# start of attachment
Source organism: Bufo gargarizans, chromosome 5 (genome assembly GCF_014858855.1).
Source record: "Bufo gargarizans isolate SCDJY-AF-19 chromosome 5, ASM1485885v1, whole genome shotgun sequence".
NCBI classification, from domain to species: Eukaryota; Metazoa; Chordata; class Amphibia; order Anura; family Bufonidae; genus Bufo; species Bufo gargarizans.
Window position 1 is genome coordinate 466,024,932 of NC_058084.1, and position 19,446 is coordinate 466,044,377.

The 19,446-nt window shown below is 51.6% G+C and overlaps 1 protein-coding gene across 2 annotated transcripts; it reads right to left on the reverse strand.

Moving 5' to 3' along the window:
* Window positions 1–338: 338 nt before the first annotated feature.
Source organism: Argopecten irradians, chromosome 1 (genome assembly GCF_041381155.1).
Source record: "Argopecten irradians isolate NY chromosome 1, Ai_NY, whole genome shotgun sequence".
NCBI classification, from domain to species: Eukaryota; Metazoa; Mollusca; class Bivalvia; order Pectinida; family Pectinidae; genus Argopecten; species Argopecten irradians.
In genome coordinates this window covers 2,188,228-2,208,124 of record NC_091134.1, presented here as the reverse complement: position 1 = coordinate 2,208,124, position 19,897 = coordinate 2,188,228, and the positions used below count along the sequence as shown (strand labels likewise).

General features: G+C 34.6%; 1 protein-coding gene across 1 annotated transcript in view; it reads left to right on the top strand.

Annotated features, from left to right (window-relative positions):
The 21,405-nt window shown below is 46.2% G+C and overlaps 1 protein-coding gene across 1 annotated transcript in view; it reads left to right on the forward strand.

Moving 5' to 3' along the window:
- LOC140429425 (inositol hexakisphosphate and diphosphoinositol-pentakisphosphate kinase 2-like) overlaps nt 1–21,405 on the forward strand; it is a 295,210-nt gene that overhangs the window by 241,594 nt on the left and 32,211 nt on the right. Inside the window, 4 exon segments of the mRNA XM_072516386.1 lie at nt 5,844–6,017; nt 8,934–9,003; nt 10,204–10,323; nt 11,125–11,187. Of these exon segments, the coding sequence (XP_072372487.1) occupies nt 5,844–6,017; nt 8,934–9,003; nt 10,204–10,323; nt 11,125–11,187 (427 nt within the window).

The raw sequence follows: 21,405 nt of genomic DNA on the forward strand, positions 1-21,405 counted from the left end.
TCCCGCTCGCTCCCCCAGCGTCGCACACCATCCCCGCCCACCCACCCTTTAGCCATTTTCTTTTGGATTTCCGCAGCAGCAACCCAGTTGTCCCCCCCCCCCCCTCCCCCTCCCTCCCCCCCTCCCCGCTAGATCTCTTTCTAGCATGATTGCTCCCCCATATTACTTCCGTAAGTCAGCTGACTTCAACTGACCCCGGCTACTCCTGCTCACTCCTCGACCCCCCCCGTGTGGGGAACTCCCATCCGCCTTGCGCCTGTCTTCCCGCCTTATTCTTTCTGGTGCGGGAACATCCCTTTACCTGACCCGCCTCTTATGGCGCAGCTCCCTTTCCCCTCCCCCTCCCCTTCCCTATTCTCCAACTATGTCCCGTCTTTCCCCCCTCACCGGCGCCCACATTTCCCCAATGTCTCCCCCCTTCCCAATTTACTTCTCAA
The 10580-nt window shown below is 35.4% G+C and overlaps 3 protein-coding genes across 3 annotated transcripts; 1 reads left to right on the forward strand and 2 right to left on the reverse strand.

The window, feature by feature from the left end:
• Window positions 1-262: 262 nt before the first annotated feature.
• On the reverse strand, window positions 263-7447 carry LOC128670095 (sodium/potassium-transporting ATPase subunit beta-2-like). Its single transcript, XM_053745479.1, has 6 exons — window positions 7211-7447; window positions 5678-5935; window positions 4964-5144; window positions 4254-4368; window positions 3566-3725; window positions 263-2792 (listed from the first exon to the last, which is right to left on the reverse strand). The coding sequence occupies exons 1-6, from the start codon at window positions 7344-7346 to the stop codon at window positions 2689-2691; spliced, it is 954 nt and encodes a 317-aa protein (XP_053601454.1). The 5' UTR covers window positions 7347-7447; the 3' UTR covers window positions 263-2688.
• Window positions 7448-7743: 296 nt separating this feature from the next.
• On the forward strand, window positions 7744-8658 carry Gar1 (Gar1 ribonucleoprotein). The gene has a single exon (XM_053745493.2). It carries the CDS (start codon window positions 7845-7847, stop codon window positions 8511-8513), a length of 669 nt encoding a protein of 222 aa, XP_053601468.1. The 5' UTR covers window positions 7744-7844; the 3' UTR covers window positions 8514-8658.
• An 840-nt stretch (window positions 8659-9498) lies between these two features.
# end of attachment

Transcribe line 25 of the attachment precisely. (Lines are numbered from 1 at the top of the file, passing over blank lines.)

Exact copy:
• An 840-nt stretch (window positions 8659-9498) lies between these two features.